Links: Information asymmetries, the relationship of relationships, beauty and “privilege,” and more!

* “LA’s PocketList gives renters better information, faster, about which apartments are available in cities.” Seems like a work of genius, if it works.

* Are there useful similarities between employment and romantic relationships?

* “The Greatest Privilege We Never Talk About: Beauty.” Except, of course, here at TSS, where you read essays like, “The inequality that matters II: Why does dating in Seattle get left out?

* “I’ve Seen a Future Without Cars, and It’s Amazing: Why do American cities waste so much space on cars?” An excellent question, and one asked too infrequently.

* “Anne Applebaum: how my old friends paved the way for Trump and Brexit.” I have a soft spot for heretics.

* Is employment persistence like romantic relationship persistence? Why do norms about “rights” to a position differ in one situation versus the other? I don’t necessarily agree with the analogy but it makes me think.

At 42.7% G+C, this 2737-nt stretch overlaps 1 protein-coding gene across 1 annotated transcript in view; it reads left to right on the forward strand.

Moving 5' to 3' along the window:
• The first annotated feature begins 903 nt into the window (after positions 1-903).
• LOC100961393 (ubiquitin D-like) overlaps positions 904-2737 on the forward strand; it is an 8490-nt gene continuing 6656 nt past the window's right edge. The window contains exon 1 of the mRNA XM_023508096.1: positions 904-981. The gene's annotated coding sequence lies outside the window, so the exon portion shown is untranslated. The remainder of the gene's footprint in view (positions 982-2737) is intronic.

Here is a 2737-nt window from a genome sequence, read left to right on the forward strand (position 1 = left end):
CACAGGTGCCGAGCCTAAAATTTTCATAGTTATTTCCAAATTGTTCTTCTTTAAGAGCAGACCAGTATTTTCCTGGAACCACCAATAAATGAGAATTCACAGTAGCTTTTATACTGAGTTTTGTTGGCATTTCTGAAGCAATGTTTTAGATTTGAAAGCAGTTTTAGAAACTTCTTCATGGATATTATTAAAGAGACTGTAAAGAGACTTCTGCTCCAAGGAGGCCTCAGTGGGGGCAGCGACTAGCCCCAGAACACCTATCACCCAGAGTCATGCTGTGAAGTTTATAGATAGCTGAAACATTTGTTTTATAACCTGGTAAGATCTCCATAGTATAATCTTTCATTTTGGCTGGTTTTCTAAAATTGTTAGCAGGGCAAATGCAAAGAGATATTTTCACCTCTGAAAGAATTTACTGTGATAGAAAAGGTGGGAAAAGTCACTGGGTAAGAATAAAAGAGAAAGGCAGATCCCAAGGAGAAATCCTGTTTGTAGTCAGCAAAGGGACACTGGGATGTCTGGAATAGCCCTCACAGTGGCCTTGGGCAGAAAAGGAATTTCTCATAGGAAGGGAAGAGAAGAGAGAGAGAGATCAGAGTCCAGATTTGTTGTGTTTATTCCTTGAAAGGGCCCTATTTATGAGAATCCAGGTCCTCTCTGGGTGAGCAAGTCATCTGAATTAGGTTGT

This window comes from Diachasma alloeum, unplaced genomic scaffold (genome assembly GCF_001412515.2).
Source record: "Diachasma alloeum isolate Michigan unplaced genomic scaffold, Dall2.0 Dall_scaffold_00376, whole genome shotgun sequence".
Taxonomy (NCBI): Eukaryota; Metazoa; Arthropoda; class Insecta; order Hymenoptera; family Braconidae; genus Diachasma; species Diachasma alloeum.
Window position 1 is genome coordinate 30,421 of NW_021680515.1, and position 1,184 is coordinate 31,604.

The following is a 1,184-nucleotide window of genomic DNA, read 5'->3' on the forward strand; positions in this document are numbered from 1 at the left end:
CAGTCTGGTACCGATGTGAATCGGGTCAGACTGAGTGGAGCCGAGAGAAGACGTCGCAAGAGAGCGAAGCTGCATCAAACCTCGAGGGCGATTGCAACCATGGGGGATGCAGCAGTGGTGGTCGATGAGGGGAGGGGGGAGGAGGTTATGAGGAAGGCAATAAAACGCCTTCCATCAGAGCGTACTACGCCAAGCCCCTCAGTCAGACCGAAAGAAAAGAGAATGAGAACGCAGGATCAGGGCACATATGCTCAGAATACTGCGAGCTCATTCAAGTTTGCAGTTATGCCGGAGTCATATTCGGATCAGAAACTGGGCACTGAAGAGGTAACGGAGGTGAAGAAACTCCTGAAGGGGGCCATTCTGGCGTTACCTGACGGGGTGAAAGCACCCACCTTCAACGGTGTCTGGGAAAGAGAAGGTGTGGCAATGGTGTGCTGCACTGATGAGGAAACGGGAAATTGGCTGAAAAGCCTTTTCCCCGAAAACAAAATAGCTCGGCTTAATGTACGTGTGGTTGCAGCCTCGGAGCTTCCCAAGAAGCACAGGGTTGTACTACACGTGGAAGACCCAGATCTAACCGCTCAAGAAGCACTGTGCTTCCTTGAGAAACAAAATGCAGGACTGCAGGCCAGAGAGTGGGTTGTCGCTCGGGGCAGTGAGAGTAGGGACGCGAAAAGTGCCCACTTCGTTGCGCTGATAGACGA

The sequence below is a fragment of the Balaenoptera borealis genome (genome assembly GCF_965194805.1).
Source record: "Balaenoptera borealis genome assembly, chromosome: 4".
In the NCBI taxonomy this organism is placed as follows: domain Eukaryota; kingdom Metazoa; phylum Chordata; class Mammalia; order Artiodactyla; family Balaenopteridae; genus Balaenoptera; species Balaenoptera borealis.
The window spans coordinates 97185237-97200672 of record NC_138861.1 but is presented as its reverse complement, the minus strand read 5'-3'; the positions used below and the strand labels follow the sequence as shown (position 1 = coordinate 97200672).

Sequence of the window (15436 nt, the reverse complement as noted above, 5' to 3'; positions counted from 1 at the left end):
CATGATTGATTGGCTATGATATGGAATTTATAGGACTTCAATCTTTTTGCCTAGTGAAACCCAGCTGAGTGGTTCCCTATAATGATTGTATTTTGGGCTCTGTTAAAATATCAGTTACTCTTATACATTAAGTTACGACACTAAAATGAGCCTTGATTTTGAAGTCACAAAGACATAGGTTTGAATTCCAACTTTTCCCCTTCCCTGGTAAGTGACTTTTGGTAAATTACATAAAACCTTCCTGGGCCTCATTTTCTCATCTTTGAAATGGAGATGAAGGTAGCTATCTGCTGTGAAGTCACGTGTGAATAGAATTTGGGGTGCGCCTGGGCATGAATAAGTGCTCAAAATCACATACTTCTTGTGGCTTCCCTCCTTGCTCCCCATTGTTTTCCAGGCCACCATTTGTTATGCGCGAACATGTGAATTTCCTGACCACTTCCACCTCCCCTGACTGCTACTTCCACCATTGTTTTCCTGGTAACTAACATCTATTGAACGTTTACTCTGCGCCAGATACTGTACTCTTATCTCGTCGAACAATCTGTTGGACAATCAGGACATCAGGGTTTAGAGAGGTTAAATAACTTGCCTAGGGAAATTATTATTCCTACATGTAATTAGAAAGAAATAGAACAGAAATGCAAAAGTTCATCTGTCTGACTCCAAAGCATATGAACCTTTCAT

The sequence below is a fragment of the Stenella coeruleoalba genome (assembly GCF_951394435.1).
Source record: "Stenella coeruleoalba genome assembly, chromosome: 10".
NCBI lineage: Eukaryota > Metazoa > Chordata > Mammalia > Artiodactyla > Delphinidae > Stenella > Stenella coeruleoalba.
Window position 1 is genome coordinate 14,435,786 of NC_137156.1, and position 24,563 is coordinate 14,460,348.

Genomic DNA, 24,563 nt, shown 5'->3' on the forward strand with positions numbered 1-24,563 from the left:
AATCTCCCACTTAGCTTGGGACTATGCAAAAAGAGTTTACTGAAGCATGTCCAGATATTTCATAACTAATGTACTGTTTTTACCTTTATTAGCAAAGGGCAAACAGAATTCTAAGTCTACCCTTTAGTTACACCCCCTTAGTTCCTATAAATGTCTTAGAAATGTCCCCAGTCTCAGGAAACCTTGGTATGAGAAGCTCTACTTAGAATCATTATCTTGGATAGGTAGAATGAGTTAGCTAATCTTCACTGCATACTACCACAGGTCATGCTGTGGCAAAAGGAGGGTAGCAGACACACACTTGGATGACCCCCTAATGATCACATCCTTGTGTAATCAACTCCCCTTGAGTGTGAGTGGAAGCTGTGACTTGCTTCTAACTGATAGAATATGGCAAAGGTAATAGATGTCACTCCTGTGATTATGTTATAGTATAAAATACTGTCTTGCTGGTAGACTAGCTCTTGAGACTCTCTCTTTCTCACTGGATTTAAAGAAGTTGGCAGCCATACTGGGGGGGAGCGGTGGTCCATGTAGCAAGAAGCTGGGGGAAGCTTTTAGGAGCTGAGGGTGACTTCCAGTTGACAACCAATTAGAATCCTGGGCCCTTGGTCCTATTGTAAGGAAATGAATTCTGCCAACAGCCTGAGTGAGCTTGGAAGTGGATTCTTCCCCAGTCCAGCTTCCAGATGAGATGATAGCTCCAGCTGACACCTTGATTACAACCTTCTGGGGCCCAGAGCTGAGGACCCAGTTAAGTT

* Potential large-scale CO2 removal via enhanced rock weathering with croplands: a hugely underrated topic.

* How to plan a space mission. Feats of epic engineering are under-covered and under-reported. If you run into stories about them, send me a link.

* Ross Douthat’s ten theses about “cancel culture.”

* “Lessons from the Awkward Life and Death of the Segway: The ‘personal transporter’ promised to change cities back in 2001. It didn’t. But its demise should be a warning for today’s urban mobility disrupters.” It was too expensive, the batteries were bad, and, worst of all, riders feel they look stupid on one. Today, very good electric bikes are, miraculously, under $1,000. Very good electric scooters are $500 – $700. City planning, however, continues to lag behind, and we continue to be caught in unfortunate path dependence.

* COVID was a preventible catastrophe in the United States. This article lays out the details, the precedents, and how a normal administration would react. It could be subtitled, “Your vote counts.” We all, in a sense, chose the bad federal reaction.

* “The lost art of having a chat: what happened when I stopped texting and started talking.”

* The TikTok War. Lots of thought in this one.

* “Does the white upper class feel exhausted and oppressed by meritocracy?” A great piece that looks, as few do, at the dark psychological shadow. Most of the media and social media are in denial about the shadow.

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